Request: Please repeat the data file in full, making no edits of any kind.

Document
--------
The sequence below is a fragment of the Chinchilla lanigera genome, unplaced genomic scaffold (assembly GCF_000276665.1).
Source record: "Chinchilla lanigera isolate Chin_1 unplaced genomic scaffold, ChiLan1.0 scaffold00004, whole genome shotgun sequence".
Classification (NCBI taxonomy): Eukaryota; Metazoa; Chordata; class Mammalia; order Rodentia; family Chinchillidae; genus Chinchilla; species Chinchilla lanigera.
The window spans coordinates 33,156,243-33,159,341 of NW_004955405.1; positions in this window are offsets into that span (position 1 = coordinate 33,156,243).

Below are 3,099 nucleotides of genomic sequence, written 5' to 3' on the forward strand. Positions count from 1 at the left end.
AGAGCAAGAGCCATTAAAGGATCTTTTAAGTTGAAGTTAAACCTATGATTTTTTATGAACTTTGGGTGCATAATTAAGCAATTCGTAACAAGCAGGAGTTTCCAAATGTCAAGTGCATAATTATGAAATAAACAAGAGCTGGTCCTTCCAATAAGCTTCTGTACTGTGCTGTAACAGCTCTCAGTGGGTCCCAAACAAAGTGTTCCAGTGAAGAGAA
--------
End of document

The sequence below is a fragment of the Chinchilla lanigera genome, unplaced genomic scaffold (assembly GCF_000276665.1).
Source record: "Chinchilla lanigera isolate Chin_1 unplaced genomic scaffold, ChiLan1.0 scaffold00004, whole genome shotgun sequence".
Classification (NCBI taxonomy): Eukaryota; Metazoa; Chordata; class Mammalia; order Rodentia; family Chinchillidae; genus Chinchilla; species Chinchilla lanigera.
The window spans coordinates 33,156,243-33,159,341 of NW_004955405.1; positions in this window are offsets into that span (position 1 = coordinate 33,156,243).

Below are 3,099 nucleotides of genomic sequence, written 5' to 3' on the forward strand. Positions count from 1 at the left end.
AGAGCAAGAGCCATTAAAGGATCTTTTAAGTTGAAGTTAAACCTATGATTTTTTATGAACTTTGGGTGCATAATTAAGCAATTCGTAACAAGCAGGAGTTTCCAAATGTCAAGTGCATAATTATGAAATAAACAAGAGCTGGTCCTTCCAATAAGCTTCTGTACTGTGCTGTAACAGCTCTCAGTGGGTCCCAAACAAAGTGTTCCAGTGAAGAGAA